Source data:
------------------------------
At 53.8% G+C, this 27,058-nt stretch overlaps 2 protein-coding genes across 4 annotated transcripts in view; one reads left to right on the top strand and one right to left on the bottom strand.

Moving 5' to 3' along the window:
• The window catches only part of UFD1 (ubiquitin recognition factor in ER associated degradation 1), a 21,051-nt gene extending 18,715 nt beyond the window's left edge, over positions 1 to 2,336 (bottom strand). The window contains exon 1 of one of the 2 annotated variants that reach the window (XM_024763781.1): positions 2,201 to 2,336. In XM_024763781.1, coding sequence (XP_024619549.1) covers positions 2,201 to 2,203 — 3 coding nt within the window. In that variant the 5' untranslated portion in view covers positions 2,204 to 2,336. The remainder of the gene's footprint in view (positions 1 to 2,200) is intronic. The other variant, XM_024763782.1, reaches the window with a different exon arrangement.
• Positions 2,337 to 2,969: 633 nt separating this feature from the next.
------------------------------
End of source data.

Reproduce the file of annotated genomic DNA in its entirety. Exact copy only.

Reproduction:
At 53.8% G+C, this 27,058-nt stretch overlaps 2 protein-coding genes across 4 annotated transcripts in view; one reads left to right on the top strand and one right to left on the bottom strand.

Moving 5' to 3' along the window:
• The window catches only part of UFD1 (ubiquitin recognition factor in ER associated degradation 1), a 21,051-nt gene extending 18,715 nt beyond the window's left edge, over positions 1 to 2,336 (bottom strand). The window contains exon 1 of one of the 2 annotated variants that reach the window (XM_024763781.1): positions 2,201 to 2,336. In XM_024763781.1, coding sequence (XP_024619549.1) covers positions 2,201 to 2,203 — 3 coding nt within the window. In that variant the 5' untranslated portion in view covers positions 2,204 to 2,336. The remainder of the gene's footprint in view (positions 1 to 2,200) is intronic. The other variant, XM_024763782.1, reaches the window with a different exon arrangement.
• Positions 2,337 to 2,969: 633 nt separating this feature from the next.